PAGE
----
Deciding to produce chicks in mid winter was never going to be a good idea. However, our resident Wonga pair would not be dissuaded. We invariably get snow here in the upper Blue Mountains and sure enough, down it came in mid August. The eggs had only just hatched. Their nest in a conifer tree was obliterated as snow settled and bent the branches.

The Wonga nest in the snow.

Next morning the night-shift parent handed over sitting duties and headed for the sunniest spot in the garden. For almost an hour it sat quietly, recovering and restoring body warmth.

Wonga warming up after a long, cold night on the nest.

There was a bit of grooming before it eventually toddled off to feed. The chicks grow quickly and will needs lots of nutrient.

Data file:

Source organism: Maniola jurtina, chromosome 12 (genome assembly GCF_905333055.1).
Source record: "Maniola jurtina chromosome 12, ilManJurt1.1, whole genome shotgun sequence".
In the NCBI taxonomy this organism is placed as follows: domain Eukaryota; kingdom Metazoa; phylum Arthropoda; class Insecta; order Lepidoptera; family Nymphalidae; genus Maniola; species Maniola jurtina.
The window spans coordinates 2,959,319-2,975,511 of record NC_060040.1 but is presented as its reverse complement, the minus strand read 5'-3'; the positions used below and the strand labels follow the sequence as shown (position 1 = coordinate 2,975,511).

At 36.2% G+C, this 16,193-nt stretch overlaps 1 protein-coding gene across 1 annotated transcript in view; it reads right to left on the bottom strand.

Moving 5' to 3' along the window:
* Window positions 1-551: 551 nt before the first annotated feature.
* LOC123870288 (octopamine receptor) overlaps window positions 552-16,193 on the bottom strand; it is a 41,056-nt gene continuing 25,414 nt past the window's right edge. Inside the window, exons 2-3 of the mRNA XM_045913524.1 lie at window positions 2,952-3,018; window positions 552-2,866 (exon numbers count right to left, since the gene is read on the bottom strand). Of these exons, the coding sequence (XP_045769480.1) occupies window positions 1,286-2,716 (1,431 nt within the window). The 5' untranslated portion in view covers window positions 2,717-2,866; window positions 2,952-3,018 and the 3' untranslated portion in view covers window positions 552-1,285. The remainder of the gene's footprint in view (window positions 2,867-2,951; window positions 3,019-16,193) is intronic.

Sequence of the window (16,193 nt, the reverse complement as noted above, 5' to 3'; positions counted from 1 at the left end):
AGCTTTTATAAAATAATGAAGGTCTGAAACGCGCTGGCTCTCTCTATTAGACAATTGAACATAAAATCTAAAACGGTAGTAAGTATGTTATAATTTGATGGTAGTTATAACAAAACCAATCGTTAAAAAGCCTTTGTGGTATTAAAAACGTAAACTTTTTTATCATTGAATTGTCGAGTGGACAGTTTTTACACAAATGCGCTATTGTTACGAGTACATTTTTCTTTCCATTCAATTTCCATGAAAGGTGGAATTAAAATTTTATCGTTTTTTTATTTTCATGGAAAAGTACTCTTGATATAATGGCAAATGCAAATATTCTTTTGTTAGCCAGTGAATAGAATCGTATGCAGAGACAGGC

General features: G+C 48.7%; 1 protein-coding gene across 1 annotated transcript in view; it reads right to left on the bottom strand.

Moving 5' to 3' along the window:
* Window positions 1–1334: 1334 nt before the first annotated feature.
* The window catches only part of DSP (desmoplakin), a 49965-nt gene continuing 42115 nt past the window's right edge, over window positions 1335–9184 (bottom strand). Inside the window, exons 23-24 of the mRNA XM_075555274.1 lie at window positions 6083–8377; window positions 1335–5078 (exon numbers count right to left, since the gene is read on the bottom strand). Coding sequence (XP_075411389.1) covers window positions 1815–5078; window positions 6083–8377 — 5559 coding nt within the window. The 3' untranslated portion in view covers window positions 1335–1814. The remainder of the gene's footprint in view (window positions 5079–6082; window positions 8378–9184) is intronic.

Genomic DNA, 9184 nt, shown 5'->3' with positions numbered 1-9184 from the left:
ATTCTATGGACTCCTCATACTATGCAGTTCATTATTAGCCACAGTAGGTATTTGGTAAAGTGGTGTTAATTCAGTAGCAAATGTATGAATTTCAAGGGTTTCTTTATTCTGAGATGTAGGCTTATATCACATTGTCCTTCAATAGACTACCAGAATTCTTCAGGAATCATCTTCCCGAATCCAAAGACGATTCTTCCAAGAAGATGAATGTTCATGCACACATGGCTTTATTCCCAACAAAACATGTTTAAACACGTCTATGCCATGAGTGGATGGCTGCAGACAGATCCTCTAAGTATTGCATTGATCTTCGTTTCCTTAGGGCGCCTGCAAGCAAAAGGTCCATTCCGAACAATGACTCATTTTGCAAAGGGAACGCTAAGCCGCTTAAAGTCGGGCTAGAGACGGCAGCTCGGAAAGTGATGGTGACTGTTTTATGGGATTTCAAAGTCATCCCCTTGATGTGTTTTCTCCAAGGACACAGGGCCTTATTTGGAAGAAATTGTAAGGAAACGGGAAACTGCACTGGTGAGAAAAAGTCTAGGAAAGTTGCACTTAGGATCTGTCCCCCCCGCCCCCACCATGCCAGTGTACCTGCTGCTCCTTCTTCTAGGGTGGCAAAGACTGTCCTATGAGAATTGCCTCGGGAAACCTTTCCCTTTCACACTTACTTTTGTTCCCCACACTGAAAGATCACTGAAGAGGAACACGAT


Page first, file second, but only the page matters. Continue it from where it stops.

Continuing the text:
AUGUST 26 – Basking in late afternoon sunshine. Aah yes, that is so much better!

The snow has melted and that afternoon sun is delicious.

August 30 – Oh my word, did you ever see a prouder parent? No wonder, after so many trials and tribulations. Congratulation dear Wongas. Welcome to the world little ones. I use the plural, but are there one or two?

It’s interesting that before the chicks hatched the nesting bird would call endlessly before its partner arrived to take over. But now that has all changed. A brief coo-ee and the other bird is there like a shot. That is responsible parenthood in my book. When the chicks are a bit bigger they will be taken down to a ground nursery.

Successful Wonga parents after surviving a snow storm.

All these photos were taken from an open window on the top floor of our house, about 20 metres from the tree. My camera is only a tiny ‘point and shoot’ Sony, but it has a pretty good long lens.

A great viewing spot.

Want to know why the birds decided to nest in mid winter? CLICK HERE.

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